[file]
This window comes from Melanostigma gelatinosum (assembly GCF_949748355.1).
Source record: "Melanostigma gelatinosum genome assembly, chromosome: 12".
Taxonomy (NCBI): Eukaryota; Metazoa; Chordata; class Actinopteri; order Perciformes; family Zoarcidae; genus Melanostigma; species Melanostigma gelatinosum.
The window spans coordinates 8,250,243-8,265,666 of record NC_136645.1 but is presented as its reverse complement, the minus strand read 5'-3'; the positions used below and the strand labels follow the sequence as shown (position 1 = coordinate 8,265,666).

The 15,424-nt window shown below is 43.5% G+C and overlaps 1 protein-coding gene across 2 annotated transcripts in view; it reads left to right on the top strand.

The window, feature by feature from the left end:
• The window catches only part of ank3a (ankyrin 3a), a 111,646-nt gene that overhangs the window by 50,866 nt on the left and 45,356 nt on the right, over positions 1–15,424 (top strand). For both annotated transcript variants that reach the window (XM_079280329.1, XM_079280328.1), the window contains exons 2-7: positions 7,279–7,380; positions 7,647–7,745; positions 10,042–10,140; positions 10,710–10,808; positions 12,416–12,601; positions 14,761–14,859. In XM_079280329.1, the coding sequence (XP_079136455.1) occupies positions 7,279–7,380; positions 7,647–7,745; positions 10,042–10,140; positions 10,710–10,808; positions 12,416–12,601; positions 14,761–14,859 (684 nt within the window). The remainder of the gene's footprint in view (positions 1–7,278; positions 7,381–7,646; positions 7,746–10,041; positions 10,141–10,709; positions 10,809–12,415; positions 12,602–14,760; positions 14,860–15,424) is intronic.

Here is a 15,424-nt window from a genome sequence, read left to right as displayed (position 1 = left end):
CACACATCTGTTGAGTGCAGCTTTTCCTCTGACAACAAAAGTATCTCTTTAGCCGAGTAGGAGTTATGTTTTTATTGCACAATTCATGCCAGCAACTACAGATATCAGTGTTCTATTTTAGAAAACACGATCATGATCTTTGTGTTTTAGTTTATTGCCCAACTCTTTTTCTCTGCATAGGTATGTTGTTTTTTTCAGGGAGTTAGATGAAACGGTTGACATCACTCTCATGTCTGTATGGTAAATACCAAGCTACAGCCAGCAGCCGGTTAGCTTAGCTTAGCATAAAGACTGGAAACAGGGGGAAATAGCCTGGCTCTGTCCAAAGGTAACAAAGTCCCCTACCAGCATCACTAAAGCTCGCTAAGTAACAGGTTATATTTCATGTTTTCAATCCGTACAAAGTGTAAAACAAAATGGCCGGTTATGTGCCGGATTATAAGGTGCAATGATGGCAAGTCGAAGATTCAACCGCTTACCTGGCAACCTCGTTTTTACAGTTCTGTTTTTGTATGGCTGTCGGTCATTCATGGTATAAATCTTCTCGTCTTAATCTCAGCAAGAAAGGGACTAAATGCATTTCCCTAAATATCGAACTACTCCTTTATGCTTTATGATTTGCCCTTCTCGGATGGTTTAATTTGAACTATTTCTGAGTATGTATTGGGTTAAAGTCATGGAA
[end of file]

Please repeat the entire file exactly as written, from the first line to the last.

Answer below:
This window comes from Melanostigma gelatinosum (assembly GCF_949748355.1).
Source record: "Melanostigma gelatinosum genome assembly, chromosome: 12".
Taxonomy (NCBI): Eukaryota; Metazoa; Chordata; class Actinopteri; order Perciformes; family Zoarcidae; genus Melanostigma; species Melanostigma gelatinosum.
The window spans coordinates 8,250,243-8,265,666 of record NC_136645.1 but is presented as its reverse complement, the minus strand read 5'-3'; the positions used below and the strand labels follow the sequence as shown (position 1 = coordinate 8,265,666).

The 15,424-nt window shown below is 43.5% G+C and overlaps 1 protein-coding gene across 2 annotated transcripts in view; it reads left to right on the top strand.

The window, feature by feature from the left end:
• The window catches only part of ank3a (ankyrin 3a), a 111,646-nt gene that overhangs the window by 50,866 nt on the left and 45,356 nt on the right, over positions 1–15,424 (top strand). For both annotated transcript variants that reach the window (XM_079280329.1, XM_079280328.1), the window contains exons 2-7: positions 7,279–7,380; positions 7,647–7,745; positions 10,042–10,140; positions 10,710–10,808; positions 12,416–12,601; positions 14,761–14,859. In XM_079280329.1, the coding sequence (XP_079136455.1) occupies positions 7,279–7,380; positions 7,647–7,745; positions 10,042–10,140; positions 10,710–10,808; positions 12,416–12,601; positions 14,761–14,859 (684 nt within the window). The remainder of the gene's footprint in view (positions 1–7,278; positions 7,381–7,646; positions 7,746–10,041; positions 10,141–10,709; positions 10,809–12,415; positions 12,602–14,760; positions 14,860–15,424) is intronic.

Here is a 15,424-nt window from a genome sequence, read left to right as displayed (position 1 = left end):
CACACATCTGTTGAGTGCAGCTTTTCCTCTGACAACAAAAGTATCTCTTTAGCCGAGTAGGAGTTATGTTTTTATTGCACAATTCATGCCAGCAACTACAGATATCAGTGTTCTATTTTAGAAAACACGATCATGATCTTTGTGTTTTAGTTTATTGCCCAACTCTTTTTCTCTGCATAGGTATGTTGTTTTTTTCAGGGAGTTAGATGAAACGGTTGACATCACTCTCATGTCTGTATGGTAAATACCAAGCTACAGCCAGCAGCCGGTTAGCTTAGCTTAGCATAAAGACTGGAAACAGGGGGAAATAGCCTGGCTCTGTCCAAAGGTAACAAAGTCCCCTACCAGCATCACTAAAGCTCGCTAAGTAACAGGTTATATTTCATGTTTTCAATCCGTACAAAGTGTAAAACAAAATGGCCGGTTATGTGCCGGATTATAAGGTGCAATGATGGCAAGTCGAAGATTCAACCGCTTACCTGGCAACCTCGTTTTTACAGTTCTGTTTTTGTATGGCTGTCGGTCATTCATGGTATAAATCTTCTCGTCTTAATCTCAGCAAGAAAGGGACTAAATGCATTTCCCTAAATATCGAACTACTCCTTTATGCTTTATGATTTGCCCTTCTCGGATGGTTTAATTTGAACTATTTCTGAGTATGTATTGGGTTAAAGTCATGGAA